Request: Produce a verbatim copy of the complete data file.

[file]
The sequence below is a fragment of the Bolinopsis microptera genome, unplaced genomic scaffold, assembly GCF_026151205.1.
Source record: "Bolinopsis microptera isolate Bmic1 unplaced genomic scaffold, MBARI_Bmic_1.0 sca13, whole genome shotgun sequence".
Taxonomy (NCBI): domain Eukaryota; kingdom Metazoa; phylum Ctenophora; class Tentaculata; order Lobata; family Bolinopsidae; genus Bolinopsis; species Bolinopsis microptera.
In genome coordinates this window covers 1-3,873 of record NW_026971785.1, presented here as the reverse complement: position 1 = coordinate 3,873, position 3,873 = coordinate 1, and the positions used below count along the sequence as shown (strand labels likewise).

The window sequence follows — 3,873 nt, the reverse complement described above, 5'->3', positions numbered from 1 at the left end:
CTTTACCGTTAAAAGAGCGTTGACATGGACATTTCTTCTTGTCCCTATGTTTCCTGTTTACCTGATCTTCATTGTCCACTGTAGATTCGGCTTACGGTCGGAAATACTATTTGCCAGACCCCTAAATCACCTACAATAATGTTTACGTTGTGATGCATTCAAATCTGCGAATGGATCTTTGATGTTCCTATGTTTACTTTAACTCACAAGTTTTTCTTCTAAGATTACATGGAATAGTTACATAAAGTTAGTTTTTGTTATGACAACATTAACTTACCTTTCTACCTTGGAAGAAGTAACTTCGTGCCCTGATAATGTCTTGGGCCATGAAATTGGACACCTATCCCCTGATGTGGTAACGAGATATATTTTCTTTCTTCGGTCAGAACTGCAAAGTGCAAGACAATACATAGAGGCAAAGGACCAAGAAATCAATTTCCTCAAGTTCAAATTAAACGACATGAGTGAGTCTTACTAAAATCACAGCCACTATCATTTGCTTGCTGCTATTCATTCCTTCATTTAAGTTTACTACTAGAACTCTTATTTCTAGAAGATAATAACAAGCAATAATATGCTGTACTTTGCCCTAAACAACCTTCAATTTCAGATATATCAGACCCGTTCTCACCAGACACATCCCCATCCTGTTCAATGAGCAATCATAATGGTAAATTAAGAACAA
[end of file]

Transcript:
The sequence below is a fragment of the Bolinopsis microptera genome, unplaced genomic scaffold, assembly GCF_026151205.1.
Source record: "Bolinopsis microptera isolate Bmic1 unplaced genomic scaffold, MBARI_Bmic_1.0 sca13, whole genome shotgun sequence".
Taxonomy (NCBI): domain Eukaryota; kingdom Metazoa; phylum Ctenophora; class Tentaculata; order Lobata; family Bolinopsidae; genus Bolinopsis; species Bolinopsis microptera.
In genome coordinates this window covers 1-3,873 of record NW_026971785.1, presented here as the reverse complement: position 1 = coordinate 3,873, position 3,873 = coordinate 1, and the positions used below count along the sequence as shown (strand labels likewise).

The window sequence follows — 3,873 nt, the reverse complement described above, 5'->3', positions numbered from 1 at the left end:
CTTTACCGTTAAAAGAGCGTTGACATGGACATTTCTTCTTGTCCCTATGTTTCCTGTTTACCTGATCTTCATTGTCCACTGTAGATTCGGCTTACGGTCGGAAATACTATTTGCCAGACCCCTAAATCACCTACAATAATGTTTACGTTGTGATGCATTCAAATCTGCGAATGGATCTTTGATGTTCCTATGTTTACTTTAACTCACAAGTTTTTCTTCTAAGATTACATGGAATAGTTACATAAAGTTAGTTTTTGTTATGACAACATTAACTTACCTTTCTACCTTGGAAGAAGTAACTTCGTGCCCTGATAATGTCTTGGGCCATGAAATTGGACACCTATCCCCTGATGTGGTAACGAGATATATTTTCTTTCTTCGGTCAGAACTGCAAAGTGCAAGACAATACATAGAGGCAAAGGACCAAGAAATCAATTTCCTCAAGTTCAAATTAAACGACATGAGTGAGTCTTACTAAAATCACAGCCACTATCATTTGCTTGCTGCTATTCATTCCTTCATTTAAGTTTACTACTAGAACTCTTATTTCTAGAAGATAATAACAAGCAATAATATGCTGTACTTTGCCCTAAACAACCTTCAATTTCAGATATATCAGACCCGTTCTCACCAGACACATCCCCATCCTGTTCAATGAGCAATCATAATGGTAAATTAAGAACAA